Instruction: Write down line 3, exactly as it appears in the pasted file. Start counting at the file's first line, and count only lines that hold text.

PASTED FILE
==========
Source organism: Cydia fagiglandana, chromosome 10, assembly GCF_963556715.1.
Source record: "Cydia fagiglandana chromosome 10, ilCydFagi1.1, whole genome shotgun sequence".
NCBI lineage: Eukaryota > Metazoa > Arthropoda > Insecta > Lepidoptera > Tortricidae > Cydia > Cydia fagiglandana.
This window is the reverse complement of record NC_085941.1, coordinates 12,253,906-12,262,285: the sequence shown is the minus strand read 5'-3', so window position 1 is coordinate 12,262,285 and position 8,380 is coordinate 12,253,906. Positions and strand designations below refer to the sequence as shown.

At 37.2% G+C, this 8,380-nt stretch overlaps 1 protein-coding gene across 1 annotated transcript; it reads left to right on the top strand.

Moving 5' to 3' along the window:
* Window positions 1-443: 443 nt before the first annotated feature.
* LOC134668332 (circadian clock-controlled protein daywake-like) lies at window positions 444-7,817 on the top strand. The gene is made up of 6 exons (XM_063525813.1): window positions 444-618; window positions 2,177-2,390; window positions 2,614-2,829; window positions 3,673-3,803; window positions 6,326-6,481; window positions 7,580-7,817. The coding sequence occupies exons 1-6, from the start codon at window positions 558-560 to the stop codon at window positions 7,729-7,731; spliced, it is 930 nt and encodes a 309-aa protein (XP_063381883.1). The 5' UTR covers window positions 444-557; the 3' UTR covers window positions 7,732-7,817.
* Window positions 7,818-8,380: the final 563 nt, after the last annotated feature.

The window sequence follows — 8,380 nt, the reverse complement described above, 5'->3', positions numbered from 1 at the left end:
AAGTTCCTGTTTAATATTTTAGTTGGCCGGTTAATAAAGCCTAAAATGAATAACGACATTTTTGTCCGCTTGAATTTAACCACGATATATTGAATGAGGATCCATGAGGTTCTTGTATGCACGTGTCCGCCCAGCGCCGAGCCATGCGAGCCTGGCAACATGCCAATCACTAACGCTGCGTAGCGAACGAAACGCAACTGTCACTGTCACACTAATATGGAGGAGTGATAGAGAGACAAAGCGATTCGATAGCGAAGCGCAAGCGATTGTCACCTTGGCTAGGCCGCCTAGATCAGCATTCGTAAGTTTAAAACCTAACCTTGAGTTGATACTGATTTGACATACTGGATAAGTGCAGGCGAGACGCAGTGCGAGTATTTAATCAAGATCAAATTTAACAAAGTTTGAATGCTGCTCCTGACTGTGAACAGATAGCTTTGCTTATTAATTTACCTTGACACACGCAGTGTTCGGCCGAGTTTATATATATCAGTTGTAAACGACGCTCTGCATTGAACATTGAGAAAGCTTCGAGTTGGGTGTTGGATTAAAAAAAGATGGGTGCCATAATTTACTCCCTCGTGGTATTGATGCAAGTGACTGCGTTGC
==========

NCBI lineage: Eukaryota > Metazoa > Arthropoda > Insecta > Lepidoptera > Tortricidae > Cydia > Cydia fagiglandana.